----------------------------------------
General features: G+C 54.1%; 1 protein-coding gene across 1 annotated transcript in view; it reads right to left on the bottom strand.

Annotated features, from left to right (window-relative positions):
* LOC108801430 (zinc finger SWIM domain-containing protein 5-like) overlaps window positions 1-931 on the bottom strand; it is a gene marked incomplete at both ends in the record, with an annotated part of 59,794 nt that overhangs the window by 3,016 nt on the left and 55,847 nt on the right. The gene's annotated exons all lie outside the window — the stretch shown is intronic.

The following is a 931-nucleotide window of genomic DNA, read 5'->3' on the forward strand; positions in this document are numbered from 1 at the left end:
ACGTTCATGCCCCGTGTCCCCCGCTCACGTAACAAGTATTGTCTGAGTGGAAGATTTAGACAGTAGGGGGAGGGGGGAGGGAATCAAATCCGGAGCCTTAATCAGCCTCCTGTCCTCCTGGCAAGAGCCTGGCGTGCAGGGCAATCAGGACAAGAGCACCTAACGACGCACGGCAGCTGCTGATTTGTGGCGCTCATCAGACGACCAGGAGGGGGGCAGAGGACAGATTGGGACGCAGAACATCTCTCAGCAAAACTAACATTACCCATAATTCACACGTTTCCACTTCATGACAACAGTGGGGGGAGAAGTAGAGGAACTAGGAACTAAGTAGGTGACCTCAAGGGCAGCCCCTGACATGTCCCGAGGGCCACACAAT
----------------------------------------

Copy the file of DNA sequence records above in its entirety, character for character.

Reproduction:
General features: G+C 54.1%; 1 protein-coding gene across 1 annotated transcript in view; it reads right to left on the bottom strand.

Annotated features, from left to right (window-relative positions):
* LOC108801430 (zinc finger SWIM domain-containing protein 5-like) overlaps window positions 1-931 on the bottom strand; it is a gene marked incomplete at both ends in the record, with an annotated part of 59,794 nt that overhangs the window by 3,016 nt on the left and 55,847 nt on the right. The gene's annotated exons all lie outside the window — the stretch shown is intronic.

The following is a 931-nucleotide window of genomic DNA, read 5'->3' on the forward strand; positions in this document are numbered from 1 at the left end:
ACGTTCATGCCCCGTGTCCCCCGCTCACGTAACAAGTATTGTCTGAGTGGAAGATTTAGACAGTAGGGGGAGGGGGGAGGGAATCAAATCCGGAGCCTTAATCAGCCTCCTGTCCTCCTGGCAAGAGCCTGGCGTGCAGGGCAATCAGGACAAGAGCACCTAACGACGCACGGCAGCTGCTGATTTGTGGCGCTCATCAGACGACCAGGAGGGGGGCAGAGGACAGATTGGGACGCAGAACATCTCTCAGCAAAACTAACATTACCCATAATTCACACGTTTCCACTTCATGACAACAGTGGGGGGAGAAGTAGAGGAACTAGGAACTAAGTAGGTGACCTCAAGGGCAGCCCCTGACATGTCCCGAGGGCCACACAAT